My most recent foray described my interest in the community of over 6,000 Jews living in the Santa Fe high desert. As I continued my journey over the past ten or so months, I have recently begun to find my work move away from the landscape and return toward the figure. How much of this has to do with a fear of success? My sales were finally reaching a point of sustainability within these last two years of my painting landscapes. Then again, how much of my re-conversion to this “church of the figure” has to do with an exploration of society from a “less-removed” perspective? Have I stepped forward from my state of watchfulness, to a new and more intimate perspective? Is this what assimilation is really all about? I’m suddenly less concerned with painting the merits of local Judaism in relation to societal expectations. I feel I’ve said my peace on this subject. So under what artist’s statement do my new scrolls fit? Is assimilation the general umbrella for not just the new works but also the past pieces? Can these paintings become rolling commentary on the varied societies across the ever-changing American landscape?

If I can say nothing else about northern New Mexico, the food is phenomenal. I know of few other communities of this size (Santa Fe population: 60k) that can boast quality Indian, Vietnamese, Thai and… of course… Mexican food all on the same street. Last week I even ate at a Hawaiian/Chinese Wok. This variety I love comes from one basic source – the people. The term I most remember from secondary history classes is “melting pot”. It was used to describe America and the manner in which its citizens reside. Ironically, I think in terms of food when judging the cultural-blend of a region. The expression “Melting pot” becomes even more appropriate within that framework.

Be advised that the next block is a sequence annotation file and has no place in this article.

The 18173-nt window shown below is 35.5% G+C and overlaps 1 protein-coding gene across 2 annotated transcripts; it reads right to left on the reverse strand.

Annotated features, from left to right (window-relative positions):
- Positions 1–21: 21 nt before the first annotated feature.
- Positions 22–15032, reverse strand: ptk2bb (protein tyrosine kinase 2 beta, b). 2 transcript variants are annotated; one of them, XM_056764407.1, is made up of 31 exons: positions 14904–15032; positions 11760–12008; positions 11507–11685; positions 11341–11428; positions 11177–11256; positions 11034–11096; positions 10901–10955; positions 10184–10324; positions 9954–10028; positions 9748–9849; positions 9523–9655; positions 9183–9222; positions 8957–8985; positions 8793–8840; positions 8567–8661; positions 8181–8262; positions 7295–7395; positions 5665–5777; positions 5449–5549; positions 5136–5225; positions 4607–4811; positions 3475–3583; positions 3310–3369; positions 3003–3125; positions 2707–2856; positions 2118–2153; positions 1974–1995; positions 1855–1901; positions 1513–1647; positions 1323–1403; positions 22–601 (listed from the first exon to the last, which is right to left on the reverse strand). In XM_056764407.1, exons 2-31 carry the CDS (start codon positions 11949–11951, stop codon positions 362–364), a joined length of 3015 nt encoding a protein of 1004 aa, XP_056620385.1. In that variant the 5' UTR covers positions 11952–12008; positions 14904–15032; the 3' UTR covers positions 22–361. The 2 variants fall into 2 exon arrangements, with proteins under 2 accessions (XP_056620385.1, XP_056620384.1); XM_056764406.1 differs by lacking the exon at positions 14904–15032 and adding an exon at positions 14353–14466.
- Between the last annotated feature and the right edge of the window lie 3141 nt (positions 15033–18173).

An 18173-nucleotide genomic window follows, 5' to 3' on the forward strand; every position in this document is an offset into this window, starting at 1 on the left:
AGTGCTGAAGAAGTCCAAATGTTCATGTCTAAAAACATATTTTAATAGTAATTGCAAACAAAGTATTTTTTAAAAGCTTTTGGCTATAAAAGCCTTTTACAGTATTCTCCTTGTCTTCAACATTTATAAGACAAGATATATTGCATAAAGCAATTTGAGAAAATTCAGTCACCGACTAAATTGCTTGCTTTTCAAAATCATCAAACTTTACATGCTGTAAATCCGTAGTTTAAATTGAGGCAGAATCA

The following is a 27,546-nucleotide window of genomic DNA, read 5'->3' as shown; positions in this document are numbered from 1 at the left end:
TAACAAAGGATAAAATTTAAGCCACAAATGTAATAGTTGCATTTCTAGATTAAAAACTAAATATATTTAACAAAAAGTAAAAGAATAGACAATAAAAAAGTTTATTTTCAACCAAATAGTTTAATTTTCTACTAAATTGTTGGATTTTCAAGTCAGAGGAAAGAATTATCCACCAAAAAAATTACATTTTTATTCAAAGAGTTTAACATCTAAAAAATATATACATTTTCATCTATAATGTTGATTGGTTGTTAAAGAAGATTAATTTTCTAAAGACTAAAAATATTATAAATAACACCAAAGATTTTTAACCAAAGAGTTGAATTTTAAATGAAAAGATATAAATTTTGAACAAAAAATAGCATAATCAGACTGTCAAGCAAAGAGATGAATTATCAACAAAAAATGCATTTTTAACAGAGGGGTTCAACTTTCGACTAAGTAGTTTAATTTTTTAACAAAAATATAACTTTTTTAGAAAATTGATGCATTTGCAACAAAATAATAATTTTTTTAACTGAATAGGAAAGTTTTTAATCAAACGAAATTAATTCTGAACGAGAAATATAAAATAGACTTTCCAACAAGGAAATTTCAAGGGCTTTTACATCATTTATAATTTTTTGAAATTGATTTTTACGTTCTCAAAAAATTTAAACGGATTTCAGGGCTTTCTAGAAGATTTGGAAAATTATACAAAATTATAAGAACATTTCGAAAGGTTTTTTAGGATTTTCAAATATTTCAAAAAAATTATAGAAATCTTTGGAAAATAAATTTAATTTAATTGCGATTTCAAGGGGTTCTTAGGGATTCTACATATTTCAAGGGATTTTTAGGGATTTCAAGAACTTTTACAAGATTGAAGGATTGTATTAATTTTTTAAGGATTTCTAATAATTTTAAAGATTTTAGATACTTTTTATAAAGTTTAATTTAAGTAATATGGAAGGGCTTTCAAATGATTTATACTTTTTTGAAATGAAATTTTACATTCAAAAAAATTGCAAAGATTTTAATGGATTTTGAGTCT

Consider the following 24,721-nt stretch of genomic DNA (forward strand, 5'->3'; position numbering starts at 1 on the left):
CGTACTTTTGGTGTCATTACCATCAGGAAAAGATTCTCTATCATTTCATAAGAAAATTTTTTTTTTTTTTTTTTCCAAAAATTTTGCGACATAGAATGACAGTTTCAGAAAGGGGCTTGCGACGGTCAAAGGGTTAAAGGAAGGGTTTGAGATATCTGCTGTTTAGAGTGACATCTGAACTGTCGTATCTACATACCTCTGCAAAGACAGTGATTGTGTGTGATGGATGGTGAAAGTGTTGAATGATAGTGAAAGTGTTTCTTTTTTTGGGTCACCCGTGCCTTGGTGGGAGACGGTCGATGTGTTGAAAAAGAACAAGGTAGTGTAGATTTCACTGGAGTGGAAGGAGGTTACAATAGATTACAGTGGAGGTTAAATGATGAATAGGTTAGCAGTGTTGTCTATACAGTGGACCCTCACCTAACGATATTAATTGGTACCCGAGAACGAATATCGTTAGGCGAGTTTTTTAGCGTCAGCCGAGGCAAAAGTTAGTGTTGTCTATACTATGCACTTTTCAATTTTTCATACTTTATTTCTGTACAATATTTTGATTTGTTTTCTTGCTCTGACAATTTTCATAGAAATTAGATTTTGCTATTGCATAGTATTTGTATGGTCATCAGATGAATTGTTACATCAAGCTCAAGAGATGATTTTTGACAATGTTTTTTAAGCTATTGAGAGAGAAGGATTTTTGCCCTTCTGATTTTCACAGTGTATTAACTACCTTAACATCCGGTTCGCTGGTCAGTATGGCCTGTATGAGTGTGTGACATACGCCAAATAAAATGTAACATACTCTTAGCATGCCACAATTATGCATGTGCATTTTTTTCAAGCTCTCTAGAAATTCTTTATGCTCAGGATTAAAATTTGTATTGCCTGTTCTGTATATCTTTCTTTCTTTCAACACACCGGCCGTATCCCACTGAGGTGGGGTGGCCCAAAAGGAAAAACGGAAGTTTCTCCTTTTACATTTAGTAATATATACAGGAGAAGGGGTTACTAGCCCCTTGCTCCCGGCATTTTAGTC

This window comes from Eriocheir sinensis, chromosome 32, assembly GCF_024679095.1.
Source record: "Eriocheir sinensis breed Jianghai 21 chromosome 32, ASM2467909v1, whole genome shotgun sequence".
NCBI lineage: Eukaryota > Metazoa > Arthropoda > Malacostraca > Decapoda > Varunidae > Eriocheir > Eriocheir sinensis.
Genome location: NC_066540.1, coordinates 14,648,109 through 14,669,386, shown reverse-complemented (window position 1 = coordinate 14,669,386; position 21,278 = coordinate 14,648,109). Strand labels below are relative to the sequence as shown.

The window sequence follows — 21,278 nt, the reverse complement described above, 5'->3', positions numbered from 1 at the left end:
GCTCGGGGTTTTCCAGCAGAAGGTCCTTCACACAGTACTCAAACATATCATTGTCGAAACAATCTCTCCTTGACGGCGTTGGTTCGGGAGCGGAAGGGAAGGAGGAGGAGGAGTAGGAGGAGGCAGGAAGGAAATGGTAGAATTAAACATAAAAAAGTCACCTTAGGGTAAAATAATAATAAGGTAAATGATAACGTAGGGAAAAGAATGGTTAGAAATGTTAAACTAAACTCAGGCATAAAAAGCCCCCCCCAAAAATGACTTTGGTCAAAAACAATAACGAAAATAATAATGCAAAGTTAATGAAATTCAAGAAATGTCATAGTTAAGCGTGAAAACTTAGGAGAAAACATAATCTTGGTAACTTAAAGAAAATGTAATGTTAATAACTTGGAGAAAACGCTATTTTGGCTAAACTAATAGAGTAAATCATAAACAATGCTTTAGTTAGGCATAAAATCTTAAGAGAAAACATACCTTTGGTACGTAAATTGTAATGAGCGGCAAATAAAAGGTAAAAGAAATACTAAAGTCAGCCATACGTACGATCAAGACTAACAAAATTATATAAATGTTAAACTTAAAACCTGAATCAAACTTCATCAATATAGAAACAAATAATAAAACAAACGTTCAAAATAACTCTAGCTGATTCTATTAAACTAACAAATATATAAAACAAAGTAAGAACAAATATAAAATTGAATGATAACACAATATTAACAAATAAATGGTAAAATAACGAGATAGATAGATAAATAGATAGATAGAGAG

What does this perspective of assimilation now allow me in the context of creating a conversation in my scroll paintings between the figure, landscape and deeper acknowledgement of a multicultural society? - DN

Life Lessons

“I love you… I’ll do anything for you… I’ll stretch canvas for you” - Life Lessons

I pulled the above quote from a short Martin Scorsese film starring Nick Nolte as an older famous artist facing a looming exhibition deadline as well as a disappearing muse. I was first introduced to the movie “Life Lessons” by a professor while still in college. He said he showed it to us because it was one of the few films at the time to actually show paint being put to canvas.

Over the past ten years, I have frequently used this film as a resource for inspiration. I’m not sure if it is the music or the ability to watch someone else actually “put paint on canvas”; but I occasionally find the film’s level of intensity soothing. – DN

Saturday, July 01, 2006

Studio Pics

A couple views of my new studio in Santa Fe. - DN